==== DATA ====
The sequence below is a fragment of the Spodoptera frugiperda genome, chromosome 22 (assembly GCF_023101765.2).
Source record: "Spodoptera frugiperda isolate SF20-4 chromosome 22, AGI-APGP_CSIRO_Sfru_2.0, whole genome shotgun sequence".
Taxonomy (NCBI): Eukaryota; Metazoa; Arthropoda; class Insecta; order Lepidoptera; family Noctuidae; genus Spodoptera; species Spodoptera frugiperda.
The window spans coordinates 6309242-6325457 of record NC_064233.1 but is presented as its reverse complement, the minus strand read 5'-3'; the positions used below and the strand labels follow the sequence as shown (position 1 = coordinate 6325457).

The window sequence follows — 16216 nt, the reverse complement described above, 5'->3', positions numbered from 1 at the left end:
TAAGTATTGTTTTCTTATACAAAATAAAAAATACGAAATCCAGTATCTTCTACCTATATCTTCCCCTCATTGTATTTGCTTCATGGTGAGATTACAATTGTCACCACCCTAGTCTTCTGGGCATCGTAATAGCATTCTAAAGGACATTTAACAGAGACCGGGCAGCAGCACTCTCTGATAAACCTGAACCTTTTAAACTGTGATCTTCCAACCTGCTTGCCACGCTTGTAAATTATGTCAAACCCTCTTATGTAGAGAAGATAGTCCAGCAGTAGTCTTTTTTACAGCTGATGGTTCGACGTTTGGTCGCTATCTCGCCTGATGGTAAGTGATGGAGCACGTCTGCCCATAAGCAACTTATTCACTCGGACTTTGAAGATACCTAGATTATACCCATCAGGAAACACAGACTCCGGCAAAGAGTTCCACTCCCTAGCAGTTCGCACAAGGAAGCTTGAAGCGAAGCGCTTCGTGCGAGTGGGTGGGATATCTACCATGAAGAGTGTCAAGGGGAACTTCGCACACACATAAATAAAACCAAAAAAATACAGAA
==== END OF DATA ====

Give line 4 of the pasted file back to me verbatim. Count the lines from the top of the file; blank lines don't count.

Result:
The window spans coordinates 6309242-6325457 of record NC_064233.1 but is presented as its reverse complement, the minus strand read 5'-3'; the positions used below and the strand labels follow the sequence as shown (position 1 = coordinate 6325457).